How To "Feel" Soil Is Ready To Plant – Easy Tests And Fixes

Getting up close and personal with your soil will make you a better gardener. Learn how to determine and amend its texture and moisture content through touch.

Feeling soil is ready for planting
(Image credit: Getty Images)

As all gardeners know, soil is an essential element of growing healthy plants. The type of soil you have in your garden depends on local conditions, and the soil you need depends on the plants you want to grow.

Getting soil right is crucial, so it’s important to really get into it. Use your hands and senses to familiarize yourself with your soil.

You can rely on soil testing kits, which can provide a lot of detailed information about your soil, but you can also tell a lot about it by touch.

Learn to feel your soil texture to determine if it’s ready for plants or if it needs any amendments first.

How to Determine Soil Texture By Feel

There are three basic soil types often described as textures:

  • Clay is made of fine particles that pack together very tightly. It makes soil sticky, dense, and hard to dig into, while water and air penetration is difficult. Roots also struggle to penetrate clay. Clay soils typically have poor drainage. Some examples of plants that grow well in soils with clay include daylilies, asters, and cabbage.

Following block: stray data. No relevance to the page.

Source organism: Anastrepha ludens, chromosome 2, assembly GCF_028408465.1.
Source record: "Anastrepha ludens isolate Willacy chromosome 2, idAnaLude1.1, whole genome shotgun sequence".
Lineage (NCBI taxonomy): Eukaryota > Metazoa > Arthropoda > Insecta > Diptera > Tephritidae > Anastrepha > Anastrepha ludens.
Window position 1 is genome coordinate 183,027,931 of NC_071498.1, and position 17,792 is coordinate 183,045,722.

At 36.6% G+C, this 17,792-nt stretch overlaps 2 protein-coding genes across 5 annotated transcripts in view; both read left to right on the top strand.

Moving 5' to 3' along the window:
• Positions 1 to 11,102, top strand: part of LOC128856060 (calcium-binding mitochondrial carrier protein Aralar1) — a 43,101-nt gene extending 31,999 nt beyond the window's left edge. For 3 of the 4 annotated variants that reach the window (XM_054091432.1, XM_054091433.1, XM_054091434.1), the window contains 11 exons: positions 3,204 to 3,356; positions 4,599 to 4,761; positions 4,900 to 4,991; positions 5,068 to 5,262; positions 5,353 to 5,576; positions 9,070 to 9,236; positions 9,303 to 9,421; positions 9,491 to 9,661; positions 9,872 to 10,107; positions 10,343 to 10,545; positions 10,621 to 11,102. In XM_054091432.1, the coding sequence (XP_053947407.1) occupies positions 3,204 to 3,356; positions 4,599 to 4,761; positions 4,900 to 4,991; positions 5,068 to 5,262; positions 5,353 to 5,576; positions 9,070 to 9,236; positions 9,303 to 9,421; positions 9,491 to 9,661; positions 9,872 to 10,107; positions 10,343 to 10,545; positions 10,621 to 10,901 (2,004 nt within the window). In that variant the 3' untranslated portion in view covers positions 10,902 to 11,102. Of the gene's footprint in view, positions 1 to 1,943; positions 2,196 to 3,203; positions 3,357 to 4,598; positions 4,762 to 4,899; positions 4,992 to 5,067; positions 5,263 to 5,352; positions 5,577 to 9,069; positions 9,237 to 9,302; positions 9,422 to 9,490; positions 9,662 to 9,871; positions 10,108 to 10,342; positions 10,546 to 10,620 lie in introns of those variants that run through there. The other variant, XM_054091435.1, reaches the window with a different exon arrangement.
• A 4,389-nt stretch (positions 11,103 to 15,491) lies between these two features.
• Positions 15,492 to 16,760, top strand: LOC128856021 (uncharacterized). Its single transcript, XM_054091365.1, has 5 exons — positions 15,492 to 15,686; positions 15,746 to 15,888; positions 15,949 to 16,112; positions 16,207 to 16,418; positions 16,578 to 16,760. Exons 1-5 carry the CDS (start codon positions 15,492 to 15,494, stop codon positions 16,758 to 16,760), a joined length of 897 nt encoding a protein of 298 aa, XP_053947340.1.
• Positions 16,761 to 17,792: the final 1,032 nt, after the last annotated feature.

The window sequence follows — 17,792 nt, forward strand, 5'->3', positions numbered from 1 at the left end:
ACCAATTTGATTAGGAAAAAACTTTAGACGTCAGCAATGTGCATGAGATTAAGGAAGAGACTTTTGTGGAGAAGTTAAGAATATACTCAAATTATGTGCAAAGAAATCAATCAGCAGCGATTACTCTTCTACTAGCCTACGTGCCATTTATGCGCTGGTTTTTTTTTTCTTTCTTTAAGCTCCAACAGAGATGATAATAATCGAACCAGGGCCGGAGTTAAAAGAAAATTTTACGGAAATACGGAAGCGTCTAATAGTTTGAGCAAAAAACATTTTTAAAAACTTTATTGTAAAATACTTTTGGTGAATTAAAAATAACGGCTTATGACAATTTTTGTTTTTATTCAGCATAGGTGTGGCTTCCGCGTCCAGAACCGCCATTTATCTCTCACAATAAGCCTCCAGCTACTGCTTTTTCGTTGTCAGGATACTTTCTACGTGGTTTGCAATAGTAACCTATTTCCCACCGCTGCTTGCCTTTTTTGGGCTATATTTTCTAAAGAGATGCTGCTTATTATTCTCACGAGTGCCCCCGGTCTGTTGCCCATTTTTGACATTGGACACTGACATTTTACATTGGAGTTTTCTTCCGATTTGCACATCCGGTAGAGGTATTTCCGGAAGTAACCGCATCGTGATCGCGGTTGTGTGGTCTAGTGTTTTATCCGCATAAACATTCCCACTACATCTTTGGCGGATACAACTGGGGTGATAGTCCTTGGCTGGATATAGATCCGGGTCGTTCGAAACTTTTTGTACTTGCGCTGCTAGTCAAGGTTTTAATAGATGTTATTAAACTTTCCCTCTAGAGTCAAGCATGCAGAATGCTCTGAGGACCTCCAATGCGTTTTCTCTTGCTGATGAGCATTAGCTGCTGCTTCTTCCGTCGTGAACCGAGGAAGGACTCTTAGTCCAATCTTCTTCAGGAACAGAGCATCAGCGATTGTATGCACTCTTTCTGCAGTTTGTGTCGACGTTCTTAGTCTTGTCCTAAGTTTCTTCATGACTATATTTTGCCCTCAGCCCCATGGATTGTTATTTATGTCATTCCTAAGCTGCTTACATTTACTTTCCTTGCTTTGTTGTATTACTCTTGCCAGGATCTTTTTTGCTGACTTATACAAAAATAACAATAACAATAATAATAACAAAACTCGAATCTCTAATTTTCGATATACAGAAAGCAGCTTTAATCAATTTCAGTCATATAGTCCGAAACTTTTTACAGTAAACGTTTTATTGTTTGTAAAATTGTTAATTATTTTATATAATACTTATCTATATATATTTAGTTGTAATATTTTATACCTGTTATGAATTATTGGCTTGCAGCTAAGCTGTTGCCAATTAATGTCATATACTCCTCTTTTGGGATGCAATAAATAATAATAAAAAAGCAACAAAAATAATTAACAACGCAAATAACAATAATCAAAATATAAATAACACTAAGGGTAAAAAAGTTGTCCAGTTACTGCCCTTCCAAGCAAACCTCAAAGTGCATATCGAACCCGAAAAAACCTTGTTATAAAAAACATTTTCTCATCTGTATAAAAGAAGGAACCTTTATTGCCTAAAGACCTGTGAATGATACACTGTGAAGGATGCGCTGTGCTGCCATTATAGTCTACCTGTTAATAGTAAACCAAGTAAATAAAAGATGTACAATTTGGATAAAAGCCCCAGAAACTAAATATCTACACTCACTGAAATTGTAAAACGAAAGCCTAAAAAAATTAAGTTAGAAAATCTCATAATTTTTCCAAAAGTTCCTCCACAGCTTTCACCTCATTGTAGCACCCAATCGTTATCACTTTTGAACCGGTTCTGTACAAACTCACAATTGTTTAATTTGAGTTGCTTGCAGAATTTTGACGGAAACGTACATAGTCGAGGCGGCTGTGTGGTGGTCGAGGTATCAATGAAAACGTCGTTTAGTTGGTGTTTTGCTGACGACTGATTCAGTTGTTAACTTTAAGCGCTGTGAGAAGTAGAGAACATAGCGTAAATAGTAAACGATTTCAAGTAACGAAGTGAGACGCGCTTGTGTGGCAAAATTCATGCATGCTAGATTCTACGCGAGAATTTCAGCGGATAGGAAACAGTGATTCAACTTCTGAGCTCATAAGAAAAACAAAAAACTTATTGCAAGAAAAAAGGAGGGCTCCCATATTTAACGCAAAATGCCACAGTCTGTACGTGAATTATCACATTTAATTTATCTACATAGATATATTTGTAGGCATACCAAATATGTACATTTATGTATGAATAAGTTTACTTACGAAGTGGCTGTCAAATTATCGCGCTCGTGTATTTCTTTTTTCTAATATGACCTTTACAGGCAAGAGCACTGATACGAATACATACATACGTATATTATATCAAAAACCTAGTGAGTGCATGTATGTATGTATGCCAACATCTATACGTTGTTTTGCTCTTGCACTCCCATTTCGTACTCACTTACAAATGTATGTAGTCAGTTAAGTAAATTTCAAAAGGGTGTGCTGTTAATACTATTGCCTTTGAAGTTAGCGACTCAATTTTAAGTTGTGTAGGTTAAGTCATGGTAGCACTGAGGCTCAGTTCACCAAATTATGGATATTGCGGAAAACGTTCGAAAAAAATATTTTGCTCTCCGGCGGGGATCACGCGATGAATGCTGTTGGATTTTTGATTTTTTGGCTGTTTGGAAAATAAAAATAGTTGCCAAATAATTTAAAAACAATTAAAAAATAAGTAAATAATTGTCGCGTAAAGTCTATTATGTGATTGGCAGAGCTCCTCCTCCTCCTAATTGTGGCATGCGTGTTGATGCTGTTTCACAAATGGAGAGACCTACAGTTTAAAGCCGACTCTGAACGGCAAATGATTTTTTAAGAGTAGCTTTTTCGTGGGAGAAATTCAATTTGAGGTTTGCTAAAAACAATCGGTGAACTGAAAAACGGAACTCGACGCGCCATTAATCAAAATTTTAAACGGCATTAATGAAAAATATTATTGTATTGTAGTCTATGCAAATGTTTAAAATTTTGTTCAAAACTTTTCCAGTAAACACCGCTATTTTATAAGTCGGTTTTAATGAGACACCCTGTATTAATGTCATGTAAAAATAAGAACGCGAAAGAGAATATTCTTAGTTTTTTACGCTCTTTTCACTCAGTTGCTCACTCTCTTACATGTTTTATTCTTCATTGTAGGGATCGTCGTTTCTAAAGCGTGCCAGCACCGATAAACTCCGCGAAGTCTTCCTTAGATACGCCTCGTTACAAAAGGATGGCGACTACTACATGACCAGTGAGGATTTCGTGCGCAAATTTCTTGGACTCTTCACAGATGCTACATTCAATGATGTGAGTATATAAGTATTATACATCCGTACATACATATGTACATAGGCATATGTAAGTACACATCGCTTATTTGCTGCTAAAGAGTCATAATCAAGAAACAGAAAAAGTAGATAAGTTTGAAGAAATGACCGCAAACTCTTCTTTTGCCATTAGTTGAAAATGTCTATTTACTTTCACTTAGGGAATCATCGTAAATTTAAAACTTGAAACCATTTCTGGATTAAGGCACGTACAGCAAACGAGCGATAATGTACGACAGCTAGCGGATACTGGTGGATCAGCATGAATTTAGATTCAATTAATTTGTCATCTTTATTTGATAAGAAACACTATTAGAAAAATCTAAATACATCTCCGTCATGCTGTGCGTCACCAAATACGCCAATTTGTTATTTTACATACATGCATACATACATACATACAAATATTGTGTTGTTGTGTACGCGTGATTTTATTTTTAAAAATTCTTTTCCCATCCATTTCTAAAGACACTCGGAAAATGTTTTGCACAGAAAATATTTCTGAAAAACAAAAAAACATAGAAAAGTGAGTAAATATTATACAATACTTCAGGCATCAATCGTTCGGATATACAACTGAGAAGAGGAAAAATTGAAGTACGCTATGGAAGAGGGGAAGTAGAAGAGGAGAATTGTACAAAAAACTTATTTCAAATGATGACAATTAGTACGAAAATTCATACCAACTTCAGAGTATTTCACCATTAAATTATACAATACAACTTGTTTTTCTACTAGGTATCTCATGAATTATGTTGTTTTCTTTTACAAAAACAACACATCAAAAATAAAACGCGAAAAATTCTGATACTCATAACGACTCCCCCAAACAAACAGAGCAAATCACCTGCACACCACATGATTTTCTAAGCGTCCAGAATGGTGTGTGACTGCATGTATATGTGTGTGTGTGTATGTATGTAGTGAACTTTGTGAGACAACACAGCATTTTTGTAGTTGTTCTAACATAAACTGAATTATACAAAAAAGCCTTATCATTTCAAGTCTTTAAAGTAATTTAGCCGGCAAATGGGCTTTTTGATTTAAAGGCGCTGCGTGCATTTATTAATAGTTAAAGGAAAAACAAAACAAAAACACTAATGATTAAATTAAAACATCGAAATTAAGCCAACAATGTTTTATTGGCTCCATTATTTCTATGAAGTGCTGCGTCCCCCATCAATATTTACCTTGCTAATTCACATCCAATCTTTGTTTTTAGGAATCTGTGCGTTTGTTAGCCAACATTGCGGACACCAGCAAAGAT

• Loam is made up of clay, sand, and silt. This is an ideal type of soil for many plants because it is easy for roots to penetrate and grow through it. It allows water and air to access roots and retains moisture well. The only plants that don’t grow well in loam soil are desert species.
  • Sand consists of gritty, large particles. Pure sand lacks organic material in other types of soil. Sandy-textured soil drains water very well. Cacti and succulents, and some herbs, like rosemary and lavender, grow well in sandy soils.

Soil rolled into a ball with a high clay content

(Image credit: Alamy)

If you are gardening in a new area, you can get a rough idea of the soil texture with a touch test. Place a small amount of soil in your hand and add water drop by drop until you can knead it into a small ball. If a ball will not form, it’s mostly sand.

If you can get some degree of a ball to form, keep working it to determine texture and soil type. Squeeze the ball of soil into a ribbon shape. If it won’t form a ribbon at all, you have a loamy sand.

If a ribbon forms to a length of about one inch (2.5cm) before breaking, feel the texture of it to determine the primary composition:

  • Sandy loam has a very gritty feel
  • Silty loam feels very smooth
  • Loam feels both gritty and smooth

If the ribbon gets longer – up to about two inches (5cm) – before breaking, you have one of these soil textures:

  • Sandy clay loam feels very gritty
  • Silty clay loam feels very smooth
  • Clay loam feels both gritty and smooth

Soil ribbon between fingers

(Image credit: Alamy)

If you get a very strong ribbon of moist soil, you have one of these soil texture types: